Let me share a story and a valuable learning experience from our Saudi Road trip.
So we were cruising on the highway in the rented SUV somewhere between Kharj and Wadi Al-Dawasir surrounded by literally NOTHING else than rocks. The scenery out there is just flat. Not even the random camels you often see roaming in the desert could be seen, let alone any sort of vegetation. Not even a twig. Just flatness. And rocks.
This sign indicates there would in fact be camels around but I think they just put it there for looks.
This was the most interesting scenery and the only pic I took for about 500km. So now you get the idea of how desolate and completely void of any life or human settlements this area is.
So back to the story. I was sitting in the backseat next to our six month old breastfed baby who was playing with toys in her car seat (or so I thought). I was pumping milk and had the lights off in case some over enthusiastic idiot drove too close and got all excited from a glimpse of that glamorous sight (let me tell you there is nothing glamorous or exciting about pumping milk, but with Saudi guys, you never know). So in order to save time I figured I could just pump the milk and give it to her in a bottle instead of having to make another stop for breastfeeding.
My mom and husband were listening to some weird radio program that sounded like it was being broadcasted from outer space. It was the only channel available in English out there. I think it was the news but I could be wrong because like I said it sounded like it was coming from light years away or another era. But anyways they had the volume so high I could not even hear the breast pump making its usual yatouhuuyatouhuuyatouhuu -sound.
Suddenly I realized the baby was making a gagging sound. Ok I was not so alarmed at first because my baby has some sort of obsession of sticking fingers in her mouth so far that it makes her gag. And she thinks it’s funny! This baby does not have a sense of humor! I mean who does that anyways? And please don’t tell me there’s something called baby-bulimia because there’s not. It’s just her thing ok.
So I told her to stop (as if it helps) but it just got worse. My husband switched the light on and we saw she was really gagging on something this time. From this point on the story becomes a bit blurry in my mind.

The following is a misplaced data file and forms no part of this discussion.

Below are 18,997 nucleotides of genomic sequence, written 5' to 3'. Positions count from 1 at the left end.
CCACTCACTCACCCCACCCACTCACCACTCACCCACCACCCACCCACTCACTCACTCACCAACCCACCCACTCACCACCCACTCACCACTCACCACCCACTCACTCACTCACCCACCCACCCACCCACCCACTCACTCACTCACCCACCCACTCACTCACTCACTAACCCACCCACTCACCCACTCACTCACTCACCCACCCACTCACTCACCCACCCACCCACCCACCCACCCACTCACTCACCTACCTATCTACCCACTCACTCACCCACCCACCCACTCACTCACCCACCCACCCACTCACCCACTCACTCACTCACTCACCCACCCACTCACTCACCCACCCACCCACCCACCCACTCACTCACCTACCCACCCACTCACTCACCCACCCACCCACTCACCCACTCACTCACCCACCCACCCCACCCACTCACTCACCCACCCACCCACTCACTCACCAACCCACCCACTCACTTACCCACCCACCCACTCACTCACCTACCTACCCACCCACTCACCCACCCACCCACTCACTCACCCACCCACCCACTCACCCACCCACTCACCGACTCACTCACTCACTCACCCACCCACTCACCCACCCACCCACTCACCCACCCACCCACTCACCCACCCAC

I shouted to my husband to stop the car because the baby was choking and he braked so hard the car almost flipped. We stopped on the side of the highway where maniacs are speeding by at 300km/h. My husband and mom ran out of the car to her side and took her out of the car seat. Did I mention I was still attached to the breast pump? Oh and that mom was not wearing her abaya.
It was so dark they couldn’t see clearly if there was anything in her mouth. I had taught my husband basic CPR skills in cases of emergency and stressed the importance of the “no blind sweeping” rule. I was so proud that he remembered it when he was forbidding mom from doing it! I saw the baby’s face turning increasingly red from gagging. Which could be seen as a good sign because at least there’s still oxygen in her system.
The only thing I could think of was to get to her. So I just threw the bottles on the floor and got out of the car with my ta-tas peeking out of the abaya (which I only realized later).
I took the baby and automatically started doing what I had been practicing many times with a dummy in Life Support classes. Somehow time stopped and things slowed down like in the Matrix movies except that thankfully I didn’t have to dodge any bullets. I was thinking to myself this is not happening. I am not going to let her choke here, in the middle of the desert! There is no time for an ambulance or even helicopter to reach us(and where the hell are we anyways, next to rock number 76,945,412?) I was determined to get the thing out of her.
Looking back I cannot believe how calm I was. I kept hitting her in the back to hope something would fly out but without avail. My baby was starting to get limp and blue and had stopped gagging. So I decided to look once more in her mouth by shining the iPhone light in there. And lo and behold there it was. A piece of clear plastic stuck down her throat.
I managed to get it out while my husband was holding the light and mom keeping the baby still.THANK GOD she started breathing normally again! I just held her and cried out of relief. She had reached out to a small plastic wrapper on a juice and started chewing on it. Despite the 100 toys I had given her to play with in the car seat! Babies!
It was really quite a scare. Without knowledge of basic life support and CPR, the baby most likely would not have survived. The incident shook me for a long time and the thought of loosing her there and then sends chills down my back!
So what lessons can we learn from this story?
-Learn basic life support skills, and teach your partner and other family members too.
-While pumping breast milk in car in Saudi-Arabia, remember to close your abaya when finishing and getting out of the car
-That said don’t pump milk in a car in Saudi-Arabia.
-Or rent a car with tinted back windows
-Always keep your iPhone charged on road trips in case accident
-Babies like to chew on plastic bags
-Babies like to play with anything ELSE than their own toys
-Always keep your baby in a car seat
-The scenery between Kharj and Wadi-Al-Dawasir most likely the most BORING you will ever see in KSA.
-Saudi radio stations suck
Why you shouldn’t blindly stick your fingers in your babies mouth:
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